5. Jesus & God

Summary conclusion -

  • Quoting Jesus and the Victory of God:

    I have argued that Jesus’ underlying aim was based on his faith-awareness of vocation. He believed humself called, by Israel’s God, to evoke the traditions which promised YHWH’s return to Zion, and the .. traditions which spoke of a human figure sharing the divine throne; to enact those traditions in his own journey to Jerusalem, his messianic act in the Temple, and his death at the hands of the pagans (in the hope of subsequent vindication); and thereby to embody YHWH’s return. (121)

  • We see in Jesus “the biblical portait of YHWH come to life”
  • What he is not saying - He does not think that Jesus “knew he was God” in a mathematical, observational sense, but more of an intuitive understanding, “grasped in faith, sustained in prayer, tested in confrontation, agonized over in further prayer and doubt, and implemented in action (122)”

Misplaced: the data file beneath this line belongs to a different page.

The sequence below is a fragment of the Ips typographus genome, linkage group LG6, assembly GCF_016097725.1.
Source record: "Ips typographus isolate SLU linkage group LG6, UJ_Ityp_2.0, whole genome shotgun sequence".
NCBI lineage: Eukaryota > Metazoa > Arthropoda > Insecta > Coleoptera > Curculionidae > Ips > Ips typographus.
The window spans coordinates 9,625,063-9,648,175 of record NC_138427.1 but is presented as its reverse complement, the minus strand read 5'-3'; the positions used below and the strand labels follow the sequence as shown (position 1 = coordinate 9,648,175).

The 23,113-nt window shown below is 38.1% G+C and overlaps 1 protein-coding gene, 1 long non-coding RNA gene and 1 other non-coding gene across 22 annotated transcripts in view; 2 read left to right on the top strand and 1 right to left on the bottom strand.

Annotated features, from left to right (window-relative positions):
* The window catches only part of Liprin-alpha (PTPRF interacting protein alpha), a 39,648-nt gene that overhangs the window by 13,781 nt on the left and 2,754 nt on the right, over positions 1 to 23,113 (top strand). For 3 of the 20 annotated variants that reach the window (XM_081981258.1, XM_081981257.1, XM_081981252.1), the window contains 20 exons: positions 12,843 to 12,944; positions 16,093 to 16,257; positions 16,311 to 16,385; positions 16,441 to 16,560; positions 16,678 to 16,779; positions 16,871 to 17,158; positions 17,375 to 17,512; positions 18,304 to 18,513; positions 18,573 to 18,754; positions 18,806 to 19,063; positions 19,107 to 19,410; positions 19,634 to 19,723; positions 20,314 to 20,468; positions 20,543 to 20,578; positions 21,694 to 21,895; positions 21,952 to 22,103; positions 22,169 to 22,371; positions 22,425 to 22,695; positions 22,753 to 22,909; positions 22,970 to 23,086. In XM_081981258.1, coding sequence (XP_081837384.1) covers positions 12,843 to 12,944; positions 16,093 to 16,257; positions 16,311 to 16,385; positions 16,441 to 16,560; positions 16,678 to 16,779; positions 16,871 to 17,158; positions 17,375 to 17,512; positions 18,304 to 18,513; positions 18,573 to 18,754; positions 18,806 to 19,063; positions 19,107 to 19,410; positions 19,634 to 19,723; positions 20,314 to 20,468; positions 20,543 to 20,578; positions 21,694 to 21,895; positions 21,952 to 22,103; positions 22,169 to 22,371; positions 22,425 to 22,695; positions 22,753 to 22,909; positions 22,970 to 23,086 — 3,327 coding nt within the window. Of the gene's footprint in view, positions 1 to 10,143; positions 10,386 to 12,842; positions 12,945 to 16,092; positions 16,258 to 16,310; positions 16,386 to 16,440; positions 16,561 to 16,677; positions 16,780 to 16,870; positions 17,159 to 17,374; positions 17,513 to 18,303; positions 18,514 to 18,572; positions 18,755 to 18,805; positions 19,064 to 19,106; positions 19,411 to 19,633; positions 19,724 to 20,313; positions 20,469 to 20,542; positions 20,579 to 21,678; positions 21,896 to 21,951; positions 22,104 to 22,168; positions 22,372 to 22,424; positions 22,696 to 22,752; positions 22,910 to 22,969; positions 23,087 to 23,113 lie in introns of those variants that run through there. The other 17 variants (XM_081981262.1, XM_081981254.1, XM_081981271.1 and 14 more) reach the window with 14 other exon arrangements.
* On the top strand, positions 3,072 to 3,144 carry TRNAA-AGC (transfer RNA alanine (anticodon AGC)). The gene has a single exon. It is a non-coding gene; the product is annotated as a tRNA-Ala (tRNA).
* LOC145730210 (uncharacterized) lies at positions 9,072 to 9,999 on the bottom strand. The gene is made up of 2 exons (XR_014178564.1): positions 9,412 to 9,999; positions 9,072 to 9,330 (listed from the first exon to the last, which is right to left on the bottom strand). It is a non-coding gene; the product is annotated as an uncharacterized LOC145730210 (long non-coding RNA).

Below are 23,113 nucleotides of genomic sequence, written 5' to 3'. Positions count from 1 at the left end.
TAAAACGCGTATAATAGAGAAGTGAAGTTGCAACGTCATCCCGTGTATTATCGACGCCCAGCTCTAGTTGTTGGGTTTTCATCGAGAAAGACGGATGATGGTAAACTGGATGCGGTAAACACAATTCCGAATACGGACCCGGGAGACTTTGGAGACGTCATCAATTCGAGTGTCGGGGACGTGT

• Western theology has tended to produce a docetic Jesus
  • We should reframe our view of “God” around who we see in Jesus
  • “Once we see who Jesus is, we are not only summoned to follow him in worship, love and adoration, but to shape our world by reflecting his glory in it” (124)

6. The Challenge of Easter

Summary conclusion -

  1. The gospel accounts of resurrection are nothing like heavenly visions, or apocalyptic revelations
  2. Jesus’ body seems to be physical, although transformed
  3. These appearances did not keep happening throughout the beginnings of the early church
  4. We must explain the absence of any veneration of Jesus’ tomb, and the immediate primacy of the first day of the week among early christians.
  5. The halluciantion theory just doesn’t hold historical water.

    I believe, therefore, that the only way forward for us as historians is to grasp the nettle, realizing of course that we are at the borders of language, philosophy, of history, and of theology. We had better learn to take seriously the witness of the entire early church, that Jesus of Nazareth was raised bodily to a new sort of life, three days afrer his execution.

7. Walking to Emmaus in a Postmodern World

8. The Light of the World